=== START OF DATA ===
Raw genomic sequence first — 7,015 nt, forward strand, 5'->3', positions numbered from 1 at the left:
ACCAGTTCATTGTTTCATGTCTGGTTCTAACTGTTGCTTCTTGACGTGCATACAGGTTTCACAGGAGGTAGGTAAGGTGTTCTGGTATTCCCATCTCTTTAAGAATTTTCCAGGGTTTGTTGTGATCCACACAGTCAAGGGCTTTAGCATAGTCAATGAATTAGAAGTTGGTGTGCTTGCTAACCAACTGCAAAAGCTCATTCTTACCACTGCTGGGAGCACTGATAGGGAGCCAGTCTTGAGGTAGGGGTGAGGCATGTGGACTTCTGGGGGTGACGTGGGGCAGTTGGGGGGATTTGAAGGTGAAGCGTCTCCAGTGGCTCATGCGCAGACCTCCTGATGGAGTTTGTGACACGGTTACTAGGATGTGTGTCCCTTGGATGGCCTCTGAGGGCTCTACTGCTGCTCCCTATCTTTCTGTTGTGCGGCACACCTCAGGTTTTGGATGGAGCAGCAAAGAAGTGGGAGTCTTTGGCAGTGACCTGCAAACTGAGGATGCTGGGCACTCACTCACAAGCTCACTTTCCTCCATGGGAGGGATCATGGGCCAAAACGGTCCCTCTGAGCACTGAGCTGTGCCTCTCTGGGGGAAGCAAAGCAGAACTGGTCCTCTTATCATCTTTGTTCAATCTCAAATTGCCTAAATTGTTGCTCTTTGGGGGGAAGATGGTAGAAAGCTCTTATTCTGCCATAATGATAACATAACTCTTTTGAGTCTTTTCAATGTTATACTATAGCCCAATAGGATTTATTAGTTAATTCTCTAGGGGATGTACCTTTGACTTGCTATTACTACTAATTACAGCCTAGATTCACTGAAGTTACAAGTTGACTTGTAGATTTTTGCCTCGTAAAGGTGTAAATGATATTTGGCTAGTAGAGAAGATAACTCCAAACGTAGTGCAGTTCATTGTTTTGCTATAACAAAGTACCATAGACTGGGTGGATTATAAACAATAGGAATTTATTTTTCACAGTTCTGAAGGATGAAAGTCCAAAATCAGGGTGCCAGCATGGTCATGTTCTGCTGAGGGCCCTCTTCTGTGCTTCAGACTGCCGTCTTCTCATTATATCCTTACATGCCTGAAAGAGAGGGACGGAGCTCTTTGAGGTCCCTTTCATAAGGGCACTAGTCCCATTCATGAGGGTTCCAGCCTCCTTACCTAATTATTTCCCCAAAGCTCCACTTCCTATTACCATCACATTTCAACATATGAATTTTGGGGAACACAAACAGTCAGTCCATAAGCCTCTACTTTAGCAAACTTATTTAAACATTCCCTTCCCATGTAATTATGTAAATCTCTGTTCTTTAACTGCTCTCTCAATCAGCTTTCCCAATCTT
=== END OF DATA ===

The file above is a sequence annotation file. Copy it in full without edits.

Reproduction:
Raw genomic sequence first — 7,015 nt, forward strand, 5'->3', positions numbered from 1 at the left:
ACCAGTTCATTGTTTCATGTCTGGTTCTAACTGTTGCTTCTTGACGTGCATACAGGTTTCACAGGAGGTAGGTAAGGTGTTCTGGTATTCCCATCTCTTTAAGAATTTTCCAGGGTTTGTTGTGATCCACACAGTCAAGGGCTTTAGCATAGTCAATGAATTAGAAGTTGGTGTGCTTGCTAACCAACTGCAAAAGCTCATTCTTACCACTGCTGGGAGCACTGATAGGGAGCCAGTCTTGAGGTAGGGGTGAGGCATGTGGACTTCTGGGGGTGACGTGGGGCAGTTGGGGGGATTTGAAGGTGAAGCGTCTCCAGTGGCTCATGCGCAGACCTCCTGATGGAGTTTGTGACACGGTTACTAGGATGTGTGTCCCTTGGATGGCCTCTGAGGGCTCTACTGCTGCTCCCTATCTTTCTGTTGTGCGGCACACCTCAGGTTTTGGATGGAGCAGCAAAGAAGTGGGAGTCTTTGGCAGTGACCTGCAAACTGAGGATGCTGGGCACTCACTCACAAGCTCACTTTCCTCCATGGGAGGGATCATGGGCCAAAACGGTCCCTCTGAGCACTGAGCTGTGCCTCTCTGGGGGAAGCAAAGCAGAACTGGTCCTCTTATCATCTTTGTTCAATCTCAAATTGCCTAAATTGTTGCTCTTTGGGGGGAAGATGGTAGAAAGCTCTTATTCTGCCATAATGATAACATAACTCTTTTGAGTCTTTTCAATGTTATACTATAGCCCAATAGGATTTATTAGTTAATTCTCTAGGGGATGTACCTTTGACTTGCTATTACTACTAATTACAGCCTAGATTCACTGAAGTTACAAGTTGACTTGTAGATTTTTGCCTCGTAAAGGTGTAAATGATATTTGGCTAGTAGAGAAGATAACTCCAAACGTAGTGCAGTTCATTGTTTTGCTATAACAAAGTACCATAGACTGGGTGGATTATAAACAATAGGAATTTATTTTTCACAGTTCTGAAGGATGAAAGTCCAAAATCAGGGTGCCAGCATGGTCATGTTCTGCTGAGGGCCCTCTTCTGTGCTTCAGACTGCCGTCTTCTCATTATATCCTTACATGCCTGAAAGAGAGGGACGGAGCTCTTTGAGGTCCCTTTCATAAGGGCACTAGTCCCATTCATGAGGGTTCCAGCCTCCTTACCTAATTATTTCCCCAAAGCTCCACTTCCTATTACCATCACATTTCAACATATGAATTTTGGGGAACACAAACAGTCAGTCCATAAGCCTCTACTTTAGCAAACTTATTTAAACATTCCCTTCCCATGTAATTATGTAAATCTCTGTTCTTTAACTGCTCTCTCAATCAGCTTTCCCAATCTT